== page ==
Ka-Zar may be dismissive of Barbara’s insight regarding how the physiological changes caused by fear serve to trigger the Man-Thing’s burning touch — but, of course, we contemporary readers will recognize that here we have at last the codification of what will be perhaps the single most important (as well as the most distinctive) concept in the swamp monster’s mythos.

Following a short sequence in which Ka-Zar shows up the burly workmen from the lab by hauling the Man-Thing’s inert form out of the pit all by himself…

Hmm, is it just me, or is Dr. Morse — who was already asserting herself more back at the end of page 8 — demonstrating considerably more independence and authority than one might have expected based on her previous behavior, now that Paul Allen is (at least temporarily) out of sight?  For now, let’s just assume that we don’t quite have the complete picture yet…

Barbara’s ultimate “plan of action” essentially comes down to having Ka-Zar threaten their single A.I.M. captive (i.e., the guy who shot Dr. Calvin at the end of the Wein-Adams sequence in the last issue) with a mauling by Zabu unless he tells them what they want to know.  And whaddya know, it works:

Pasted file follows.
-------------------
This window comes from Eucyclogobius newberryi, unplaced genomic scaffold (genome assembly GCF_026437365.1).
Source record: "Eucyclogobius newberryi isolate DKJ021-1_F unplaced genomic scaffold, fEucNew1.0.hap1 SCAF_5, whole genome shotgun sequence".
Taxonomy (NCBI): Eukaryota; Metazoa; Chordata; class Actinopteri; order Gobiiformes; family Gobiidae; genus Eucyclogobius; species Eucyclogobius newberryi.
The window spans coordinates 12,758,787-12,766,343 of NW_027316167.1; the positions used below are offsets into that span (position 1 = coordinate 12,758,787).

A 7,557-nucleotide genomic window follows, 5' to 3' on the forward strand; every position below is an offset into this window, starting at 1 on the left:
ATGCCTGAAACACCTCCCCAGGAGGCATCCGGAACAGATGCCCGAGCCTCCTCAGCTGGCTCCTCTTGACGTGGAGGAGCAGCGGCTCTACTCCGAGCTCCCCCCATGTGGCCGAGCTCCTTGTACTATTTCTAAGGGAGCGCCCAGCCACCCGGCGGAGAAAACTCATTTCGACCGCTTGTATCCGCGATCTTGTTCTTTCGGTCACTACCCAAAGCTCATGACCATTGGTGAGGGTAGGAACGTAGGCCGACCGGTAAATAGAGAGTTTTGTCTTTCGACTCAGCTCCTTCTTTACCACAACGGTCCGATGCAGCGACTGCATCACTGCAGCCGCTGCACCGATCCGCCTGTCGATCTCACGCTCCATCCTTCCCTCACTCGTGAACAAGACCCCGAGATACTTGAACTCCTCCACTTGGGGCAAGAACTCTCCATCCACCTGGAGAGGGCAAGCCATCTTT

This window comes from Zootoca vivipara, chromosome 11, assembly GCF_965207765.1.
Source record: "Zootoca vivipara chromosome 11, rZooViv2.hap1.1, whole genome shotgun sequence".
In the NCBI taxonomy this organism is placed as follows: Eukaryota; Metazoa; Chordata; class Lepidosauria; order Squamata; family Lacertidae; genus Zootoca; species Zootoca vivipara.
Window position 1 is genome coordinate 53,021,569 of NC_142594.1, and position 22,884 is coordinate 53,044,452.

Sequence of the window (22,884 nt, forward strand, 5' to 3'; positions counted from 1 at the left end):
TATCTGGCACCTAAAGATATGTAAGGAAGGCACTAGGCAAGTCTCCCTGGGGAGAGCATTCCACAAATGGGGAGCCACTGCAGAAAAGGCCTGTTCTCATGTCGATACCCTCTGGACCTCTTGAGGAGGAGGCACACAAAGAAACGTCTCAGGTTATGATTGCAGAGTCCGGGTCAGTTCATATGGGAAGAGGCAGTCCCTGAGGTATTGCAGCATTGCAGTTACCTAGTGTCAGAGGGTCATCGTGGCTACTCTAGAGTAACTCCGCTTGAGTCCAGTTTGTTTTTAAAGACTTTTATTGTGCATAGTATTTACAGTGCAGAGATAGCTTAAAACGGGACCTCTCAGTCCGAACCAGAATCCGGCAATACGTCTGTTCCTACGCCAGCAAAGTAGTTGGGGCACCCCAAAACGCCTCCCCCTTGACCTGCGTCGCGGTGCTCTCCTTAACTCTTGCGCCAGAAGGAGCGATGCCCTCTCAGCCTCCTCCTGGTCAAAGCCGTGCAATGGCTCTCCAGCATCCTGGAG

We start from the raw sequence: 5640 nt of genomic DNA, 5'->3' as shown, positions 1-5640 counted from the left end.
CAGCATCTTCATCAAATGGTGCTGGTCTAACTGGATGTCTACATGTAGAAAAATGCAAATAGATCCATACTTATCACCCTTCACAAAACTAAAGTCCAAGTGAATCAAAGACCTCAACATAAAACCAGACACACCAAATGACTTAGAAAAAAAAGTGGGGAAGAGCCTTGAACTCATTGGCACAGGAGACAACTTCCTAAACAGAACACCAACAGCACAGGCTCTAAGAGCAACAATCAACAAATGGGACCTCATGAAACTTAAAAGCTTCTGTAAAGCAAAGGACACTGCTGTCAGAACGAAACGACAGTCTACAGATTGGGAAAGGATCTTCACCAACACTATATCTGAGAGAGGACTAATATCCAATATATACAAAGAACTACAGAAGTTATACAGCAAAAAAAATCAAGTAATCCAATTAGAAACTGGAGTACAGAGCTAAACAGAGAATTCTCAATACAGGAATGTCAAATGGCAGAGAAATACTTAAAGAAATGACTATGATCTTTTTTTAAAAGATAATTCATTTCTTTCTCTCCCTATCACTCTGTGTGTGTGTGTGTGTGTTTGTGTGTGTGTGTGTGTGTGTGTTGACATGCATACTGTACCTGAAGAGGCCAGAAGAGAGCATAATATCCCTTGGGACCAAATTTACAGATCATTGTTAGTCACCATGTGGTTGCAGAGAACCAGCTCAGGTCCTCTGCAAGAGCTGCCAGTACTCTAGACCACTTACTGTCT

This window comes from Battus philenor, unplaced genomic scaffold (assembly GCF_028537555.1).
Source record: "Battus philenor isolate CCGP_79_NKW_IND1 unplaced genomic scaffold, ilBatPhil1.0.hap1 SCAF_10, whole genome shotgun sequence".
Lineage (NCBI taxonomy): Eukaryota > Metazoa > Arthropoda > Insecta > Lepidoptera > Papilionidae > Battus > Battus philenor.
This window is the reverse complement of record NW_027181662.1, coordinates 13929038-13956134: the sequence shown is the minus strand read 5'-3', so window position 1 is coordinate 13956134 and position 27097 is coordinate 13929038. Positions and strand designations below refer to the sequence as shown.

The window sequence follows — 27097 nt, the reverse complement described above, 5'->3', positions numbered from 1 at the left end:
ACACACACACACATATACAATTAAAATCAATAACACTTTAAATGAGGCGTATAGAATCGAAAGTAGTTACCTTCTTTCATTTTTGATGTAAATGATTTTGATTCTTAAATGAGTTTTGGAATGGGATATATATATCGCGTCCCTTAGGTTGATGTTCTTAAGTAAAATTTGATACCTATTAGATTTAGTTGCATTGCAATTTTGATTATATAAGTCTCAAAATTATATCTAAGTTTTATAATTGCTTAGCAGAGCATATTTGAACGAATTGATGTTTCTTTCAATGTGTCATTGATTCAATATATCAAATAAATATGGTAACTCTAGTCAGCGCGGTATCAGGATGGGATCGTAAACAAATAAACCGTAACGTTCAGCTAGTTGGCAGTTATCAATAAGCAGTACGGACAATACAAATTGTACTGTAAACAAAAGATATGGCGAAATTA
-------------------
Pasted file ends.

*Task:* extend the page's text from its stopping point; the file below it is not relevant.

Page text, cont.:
Yeah, these three A.I.M.-ers may have laser guns, but they’re still no match for our jungle lord and his kitty-cat, who quickly take them out (not fatally, this time — well, not 100% fatally, anyway) in a couple of pages of rousing action.  And then…

Unwilling to risk Barbara’s life, Ka-Zar finds himself stymied, even as Paul aims his gun at Dr. Calvin’s head.  Then…

Cover to Fear #10 (Oct., 1972). Art by Gray Morrow.

Of course, the Man-Thing was far from dead — indeed, he’d soon be shambling into his own continuing series in Fear (which up to this point had been purely a reprint anthology title) with that comic’s 10th issue, coming in July. (And if you suspect that you’ll be reading multiple future posts on this blog concerning the solo career of Marvel’s muck-encrusted mockery of a man, especially once writer Steve Gerber becomes his chronicler with Fear #11, you’ve got some pretty good instincts.)

On the other hand, the “super-soldier formula” plotline that our present two-part story had derived from Man-Thing’s origin story would be leaving both him and the Everglades behind — accompanying Ka-Zar and Dr. Barbara Morse to the Big Apple, where the struggle between S.H.I.E.L.D. and A.I.M. over the formula would play out over the next year’s worth of stories, as Mike Friedrich came on board as Ka-Zar’s new regular writer.

Agent 19, aka Bobbi Morse, in Astonishing Tales #20 (Oct., 1973). Text by Mike Friedrich; art by Marie Severin, Werner Roth, and Frank Giacoia.